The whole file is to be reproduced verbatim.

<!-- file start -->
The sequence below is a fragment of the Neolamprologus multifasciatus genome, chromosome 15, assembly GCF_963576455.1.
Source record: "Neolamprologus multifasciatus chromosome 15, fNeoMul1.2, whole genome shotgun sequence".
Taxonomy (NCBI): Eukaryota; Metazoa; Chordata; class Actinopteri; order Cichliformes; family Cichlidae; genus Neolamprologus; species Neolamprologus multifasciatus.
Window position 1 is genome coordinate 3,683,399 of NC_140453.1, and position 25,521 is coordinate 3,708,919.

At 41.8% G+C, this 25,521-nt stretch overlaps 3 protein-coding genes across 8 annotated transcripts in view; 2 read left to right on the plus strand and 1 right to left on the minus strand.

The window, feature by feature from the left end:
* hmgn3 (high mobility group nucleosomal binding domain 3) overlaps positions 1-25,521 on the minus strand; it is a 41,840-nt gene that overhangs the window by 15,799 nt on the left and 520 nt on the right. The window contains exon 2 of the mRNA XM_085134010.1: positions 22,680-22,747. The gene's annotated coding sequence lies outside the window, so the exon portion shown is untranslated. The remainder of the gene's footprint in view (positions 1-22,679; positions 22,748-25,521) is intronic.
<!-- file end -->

The sequence below is a fragment of the Neolamprologus multifasciatus genome, chromosome 15, assembly GCF_963576455.1.
Source record: "Neolamprologus multifasciatus chromosome 15, fNeoMul1.2, whole genome shotgun sequence".
Taxonomy (NCBI): Eukaryota; Metazoa; Chordata; class Actinopteri; order Cichliformes; family Cichlidae; genus Neolamprologus; species Neolamprologus multifasciatus.
Window position 1 is genome coordinate 3,683,399 of NC_140453.1, and position 25,521 is coordinate 3,708,919.

At 41.8% G+C, this 25,521-nt stretch overlaps 3 protein-coding genes across 8 annotated transcripts in view; 2 read left to right on the plus strand and 1 right to left on the minus strand.

The window, feature by feature from the left end:
* hmgn3 (high mobility group nucleosomal binding domain 3) overlaps positions 1-25,521 on the minus strand; it is a 41,840-nt gene that overhangs the window by 15,799 nt on the left and 520 nt on the right. The window contains exon 2 of the mRNA XM_085134010.1: positions 22,680-22,747. The gene's annotated coding sequence lies outside the window, so the exon portion shown is untranslated. The remainder of the gene's footprint in view (positions 1-22,679; positions 22,748-25,521) is intronic.